• Develop an infrastructure to support the digital library.
  • Build a stronger connection between the Library of Congress and other libraries to create a national digital library. This would make more material available through the Internet, even if it is not physically housed at the Library of Congress.
  • Redefine the Library's leadership role in describing and organizing information —adjusting cataloging methods and setting standards for the digital environment.


  • Preserve at-risk “born digital” materials and work in partnership with educational and corporate partners to keep such materials available for subsequent generations.


  • Reconceptualize our special collections development policies to include the creations of writers, artists, cartographers, photographers, and musicians that are available only online (or born digital).

FY 2006 Budget Request

Our FY 2006 budget represents in many ways a transition to closure on several multi-year projects that are essential for building a 21st century library.

The Library is requesting a total budget of $628 million for FY 2006.This includes $591 million in net appropriations and $37 million in authority to use receipts, a net increase of $43 million or 7 percent above the FY 2005 level. This total includes $24.3 million for mandatory pay and price-level increases needed to maintain current services and to prevent a reduction in staff, which would severely impact the Library’s ability to manage its diverse and complex programs.

The requested funding will support 4,365 full-time equivalent (FTEs), a net increase of 74 FTEs above the FY 2005 level of 4,291, but still 355 FTEs short of the FY 1992 total — despite the fact that we are doing far more work now than in FY 1992.

Unfunded Mandates

A total of $2.5 million and 3 FTEs is requested for two new and unfunded mandates: $1.2 million for the Administration’s Department of State Capital Security Cost Sharing program, and $1.3 million and 3 FTEs for the new Copyright Royalty Judges Program.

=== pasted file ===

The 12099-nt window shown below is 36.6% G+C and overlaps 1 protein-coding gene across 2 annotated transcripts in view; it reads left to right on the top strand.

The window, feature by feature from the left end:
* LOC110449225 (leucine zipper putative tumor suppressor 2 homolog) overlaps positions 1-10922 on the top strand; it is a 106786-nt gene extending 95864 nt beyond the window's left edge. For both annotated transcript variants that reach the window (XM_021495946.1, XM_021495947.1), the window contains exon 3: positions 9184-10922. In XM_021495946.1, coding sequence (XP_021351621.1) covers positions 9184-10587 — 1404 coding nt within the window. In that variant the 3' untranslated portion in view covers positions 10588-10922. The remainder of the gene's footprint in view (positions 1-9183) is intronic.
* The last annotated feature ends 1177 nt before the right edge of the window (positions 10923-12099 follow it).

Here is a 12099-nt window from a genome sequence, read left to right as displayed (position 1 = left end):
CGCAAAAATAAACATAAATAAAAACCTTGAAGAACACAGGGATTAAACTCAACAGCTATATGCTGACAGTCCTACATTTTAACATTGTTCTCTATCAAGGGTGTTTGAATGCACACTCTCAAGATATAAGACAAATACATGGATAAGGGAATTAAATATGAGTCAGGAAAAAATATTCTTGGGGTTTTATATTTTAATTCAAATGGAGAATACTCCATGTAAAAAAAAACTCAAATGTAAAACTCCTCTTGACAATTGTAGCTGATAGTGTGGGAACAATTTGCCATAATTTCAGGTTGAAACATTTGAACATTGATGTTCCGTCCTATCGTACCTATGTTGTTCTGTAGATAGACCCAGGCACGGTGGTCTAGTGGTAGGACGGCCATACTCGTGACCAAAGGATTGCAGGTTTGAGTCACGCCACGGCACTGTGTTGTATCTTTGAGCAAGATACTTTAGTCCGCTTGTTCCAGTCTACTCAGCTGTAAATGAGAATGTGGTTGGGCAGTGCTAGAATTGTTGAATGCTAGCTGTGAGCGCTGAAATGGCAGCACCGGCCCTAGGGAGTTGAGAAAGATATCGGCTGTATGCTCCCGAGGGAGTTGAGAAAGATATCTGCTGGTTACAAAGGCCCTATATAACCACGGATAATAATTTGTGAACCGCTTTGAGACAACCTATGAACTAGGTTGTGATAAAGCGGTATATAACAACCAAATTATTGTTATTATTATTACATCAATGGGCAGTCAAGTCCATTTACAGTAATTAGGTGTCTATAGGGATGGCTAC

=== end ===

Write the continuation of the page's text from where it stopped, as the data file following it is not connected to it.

Two years ago, the Department of State launched a 14-year program to finance the construction of approximately 150 embassy compounds.The Library was assessed $2.4 million for FY 2006 based on the number of staff we have in overseas acquisition field offices attached to embassies.The Library has argued for a reduction in the assessment, based on the services provided to the Library by the Department of State in diplomatic facilities, but the matter has not been resolved.We hope the amount requested by the Department of State will be less, but until a decision is reached, the Library must request full funding.It is essential that we not risk losing our overseas offices, which collect vast amounts of important and otherwise unavailable material from many of the world’s trouble spots.

The Copyright Royalty Distribution Reform Act of 2004 (P.L. 108-419), signed into law on November 30, 2004, created a new program in the Library to replace most of the current statutory responsibilities of the Copyright Arbitration Royalty Panels (CARP) program.The new Copyright Royalty Judges (CRJ) program will determine distributions of royalties that are disputed and will set or adjust royalty rates, terms and conditions, except satellite carriers’ compulsory licenses.The Satellite Home Viewer Extension and Reauthorization Act, signed into law on December 8, 2004, extends satellite compulsory licenses and requires CARPs, rather than CRJs, to set new rates for satellite retransmission.The CARPs will be funded by participants in the proceedings and/or by royalties.Unlike CARP, the new Copyright Royalty Judges program will be funded by new permanent net appropriations and nominal filing fees.Funding supports the salaries and related expenses of the three royalty judges and three administrative staff required by law to support this program.